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The Honolulu Advertiser
Posted on: Tuesday, January 5, 2010

Home alone

BY Mike Gordon
Advertiser Staff Writer

Hawaii news photo - The Honolulu Advertiser

Jacque Tellei checks in on her kids as she passes by her house.

Photos by RICHARD AMBO | The Honolulu Advertiser

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Hawaii news photo - The Honolulu Advertiser

Maxwell Higa, 7, left, Ezekiel Higa, 4, and Macy Higa, 9, rear, play as Mom takes a quick peek.

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Hawaii news photo - The Honolulu Advertiser

Jacque Tellei, top, says teaching kids independence takes time. Daughters Ezekiel Higa, 4, is at left, with Macy Higa, 9.

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Hawaii news photo - The Honolulu Advertiser

Jacque Tellei

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When Jacque Tellei, a Mänoa marathoner, decided her children were old enough to be left by themselves, she left them in two-mile increments.

Tellei likes to run a looping course that begins and ends at her doorstep. She can see her children playing in the front yard whenever she passes the house.

The first time she tried it, her three children were startled to see her back so soon.

"I have done it when they were at home with my husband, so they know how long it takes me," Tellei said. "When they saw me, they said, 'You are here already?' I had some crazy thoughts. I ran really fast."

It's an experience parents can identify with — identifying that point in a child's life when independence, trust and maturity merge into a goodbye wave. And it's never easy.

Finding an emotional comfort zone for parents and children is a crucial part of the equation when it comes to leaving the kids home alone.

Very young children are not capable of being by themselves. By the time they're old enough for high school, however, teenagers are typically able to care for themselves. The gray zone exists for children ages 9 to 11.


There is no state law that marks when a child is old enough, said Toni Schwartz, a spokeswoman for the Department of Human Services.

"It all depends on if the parent feels the child is mature and responsible enough," she said. "A 6-year-old, we wouldn't advise it — but there is no law against it."

Lisa Hartwell, a clinical psychologist with a family practice in Honolulu, feels 10 is too young, because children that age do not have the maturity to handle an emergency.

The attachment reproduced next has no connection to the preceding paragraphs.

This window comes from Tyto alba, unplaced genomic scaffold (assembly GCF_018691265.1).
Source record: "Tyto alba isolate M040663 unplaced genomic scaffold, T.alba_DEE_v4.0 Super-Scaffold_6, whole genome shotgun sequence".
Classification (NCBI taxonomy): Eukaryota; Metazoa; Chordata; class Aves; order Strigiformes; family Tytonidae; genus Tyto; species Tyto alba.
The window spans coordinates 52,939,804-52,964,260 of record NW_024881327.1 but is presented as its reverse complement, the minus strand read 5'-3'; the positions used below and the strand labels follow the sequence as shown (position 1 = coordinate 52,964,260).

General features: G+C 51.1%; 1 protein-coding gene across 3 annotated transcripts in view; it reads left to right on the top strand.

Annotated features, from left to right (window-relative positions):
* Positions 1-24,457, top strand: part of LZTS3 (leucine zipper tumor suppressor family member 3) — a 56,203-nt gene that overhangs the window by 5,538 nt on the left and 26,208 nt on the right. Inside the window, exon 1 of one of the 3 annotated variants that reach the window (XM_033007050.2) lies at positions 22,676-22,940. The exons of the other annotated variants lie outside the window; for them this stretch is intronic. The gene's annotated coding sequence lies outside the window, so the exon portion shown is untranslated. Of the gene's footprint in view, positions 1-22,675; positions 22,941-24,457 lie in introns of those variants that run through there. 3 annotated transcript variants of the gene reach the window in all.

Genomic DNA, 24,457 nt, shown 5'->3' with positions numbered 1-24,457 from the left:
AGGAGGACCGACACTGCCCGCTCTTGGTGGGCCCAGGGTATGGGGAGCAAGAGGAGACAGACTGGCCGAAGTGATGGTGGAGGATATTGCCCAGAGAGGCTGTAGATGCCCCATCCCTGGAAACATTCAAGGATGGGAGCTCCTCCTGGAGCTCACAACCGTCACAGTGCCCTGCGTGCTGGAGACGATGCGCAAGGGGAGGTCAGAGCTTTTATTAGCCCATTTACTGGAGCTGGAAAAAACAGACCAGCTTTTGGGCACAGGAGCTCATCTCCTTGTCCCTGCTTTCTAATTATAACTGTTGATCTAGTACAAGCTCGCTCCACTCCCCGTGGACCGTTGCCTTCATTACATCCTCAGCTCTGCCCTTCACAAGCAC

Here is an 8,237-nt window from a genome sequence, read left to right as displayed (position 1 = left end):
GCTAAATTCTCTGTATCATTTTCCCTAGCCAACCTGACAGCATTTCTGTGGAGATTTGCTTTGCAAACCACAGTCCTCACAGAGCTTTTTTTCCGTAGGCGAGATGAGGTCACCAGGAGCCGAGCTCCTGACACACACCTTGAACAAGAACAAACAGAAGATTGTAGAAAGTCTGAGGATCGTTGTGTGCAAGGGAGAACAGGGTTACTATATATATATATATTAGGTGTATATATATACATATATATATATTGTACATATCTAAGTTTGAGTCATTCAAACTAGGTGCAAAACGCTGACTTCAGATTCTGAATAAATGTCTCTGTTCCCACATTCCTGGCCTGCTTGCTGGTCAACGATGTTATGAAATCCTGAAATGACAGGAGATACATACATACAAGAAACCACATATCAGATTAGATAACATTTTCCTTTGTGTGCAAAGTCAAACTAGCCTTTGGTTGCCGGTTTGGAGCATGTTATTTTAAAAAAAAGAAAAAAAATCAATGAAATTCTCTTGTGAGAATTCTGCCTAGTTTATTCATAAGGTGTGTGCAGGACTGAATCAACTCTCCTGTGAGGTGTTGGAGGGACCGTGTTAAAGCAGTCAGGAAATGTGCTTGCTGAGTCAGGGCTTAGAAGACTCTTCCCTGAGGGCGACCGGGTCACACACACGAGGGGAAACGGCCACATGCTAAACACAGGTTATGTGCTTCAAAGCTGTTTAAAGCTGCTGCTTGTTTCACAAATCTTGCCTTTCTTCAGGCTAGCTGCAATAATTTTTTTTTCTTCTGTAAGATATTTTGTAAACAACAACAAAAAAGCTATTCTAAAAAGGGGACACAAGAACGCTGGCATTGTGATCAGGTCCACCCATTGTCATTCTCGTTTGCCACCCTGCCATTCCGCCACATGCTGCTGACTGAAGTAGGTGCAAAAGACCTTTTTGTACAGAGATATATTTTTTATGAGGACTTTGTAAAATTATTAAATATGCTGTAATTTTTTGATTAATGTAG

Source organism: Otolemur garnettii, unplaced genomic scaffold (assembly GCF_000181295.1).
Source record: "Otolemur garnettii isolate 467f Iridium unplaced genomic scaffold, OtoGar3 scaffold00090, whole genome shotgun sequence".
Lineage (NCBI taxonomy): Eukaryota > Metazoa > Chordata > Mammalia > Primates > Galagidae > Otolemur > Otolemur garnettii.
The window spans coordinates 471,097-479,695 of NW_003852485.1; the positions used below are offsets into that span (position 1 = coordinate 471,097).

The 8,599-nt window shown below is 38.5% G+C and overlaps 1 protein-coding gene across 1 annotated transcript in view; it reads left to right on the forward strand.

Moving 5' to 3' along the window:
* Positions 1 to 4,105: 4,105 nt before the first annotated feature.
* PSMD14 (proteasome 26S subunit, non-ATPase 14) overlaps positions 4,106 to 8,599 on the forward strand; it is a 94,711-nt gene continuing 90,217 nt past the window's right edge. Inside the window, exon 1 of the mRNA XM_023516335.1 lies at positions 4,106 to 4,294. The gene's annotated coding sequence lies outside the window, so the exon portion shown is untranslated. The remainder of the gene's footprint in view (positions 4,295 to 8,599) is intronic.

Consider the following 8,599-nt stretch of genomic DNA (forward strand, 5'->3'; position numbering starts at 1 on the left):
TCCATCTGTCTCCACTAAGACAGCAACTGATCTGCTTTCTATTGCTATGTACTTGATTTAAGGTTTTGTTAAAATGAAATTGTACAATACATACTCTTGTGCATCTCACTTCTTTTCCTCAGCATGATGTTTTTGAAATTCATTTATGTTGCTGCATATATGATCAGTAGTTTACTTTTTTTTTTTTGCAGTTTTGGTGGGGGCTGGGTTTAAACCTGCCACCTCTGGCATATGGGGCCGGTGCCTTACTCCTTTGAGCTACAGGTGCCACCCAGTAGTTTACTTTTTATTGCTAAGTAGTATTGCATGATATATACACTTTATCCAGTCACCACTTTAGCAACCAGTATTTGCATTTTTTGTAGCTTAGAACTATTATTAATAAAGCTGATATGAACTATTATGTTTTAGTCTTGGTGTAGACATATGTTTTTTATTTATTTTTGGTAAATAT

But Hartwell says every child is different: "Not all kids are ready just because they meet the age requirement."

The experience of staying home alone can help a child gain self-confidence and independence, but be sure to know how the child feels about the idea, Hartwell said.

Safety is the top concern. Too young and a child won't know what to do if something goes wrong.


Tellei, whose children are 9, 7 and 4, is working her way slowly toward their independence. She's left them for as long as an hour now.

Tellei's family has developed "a fire drill" so that her oldest child can know what to do to deal with an emergency. The daughter also knows to not answer the door or the telephone.

And so far, mom is feeling comfortable — to a point.

"An all-day thing, I wonder," Tellei said. "I don't think they should be left for that long.

"You can only do so many things indoors. You have to go out and then it would mean they have to leave the comfort of my four walls, and then I am not crazy about leaving them."

• • •


Here are questions parents can ask themselves when considering if the time is right to leave a child home alone:

• Does your child show signs of responsibility with things like homework, household chores and following directions?
• How does your child handle unexpected situations? How calm does your child stay when things don't go as planned?
• Does your child understand and follow rules?
• Can your child understand and follow safety measures?
• Does your child make good judgments or is he or she prone to taking risks?
• Does your child know basic first-aid procedures?
• Does your child follow your instructions about staying away from strangers?


• Have a brief trial run so the child can gain experience while you are nearby and readily accessible.
• Discuss how to handle the unexpected, from a stranger at the door to a 911 emergency, and discuss emergency scenarios.
• Schedule a time to talk on the phone.
• Set ground rules about friends at the house, TV watching, the Internet and getting along with siblings.
• Create a list of people your child can call if you are unavailable.

Source: Lisa Hartwell, clinical psychologist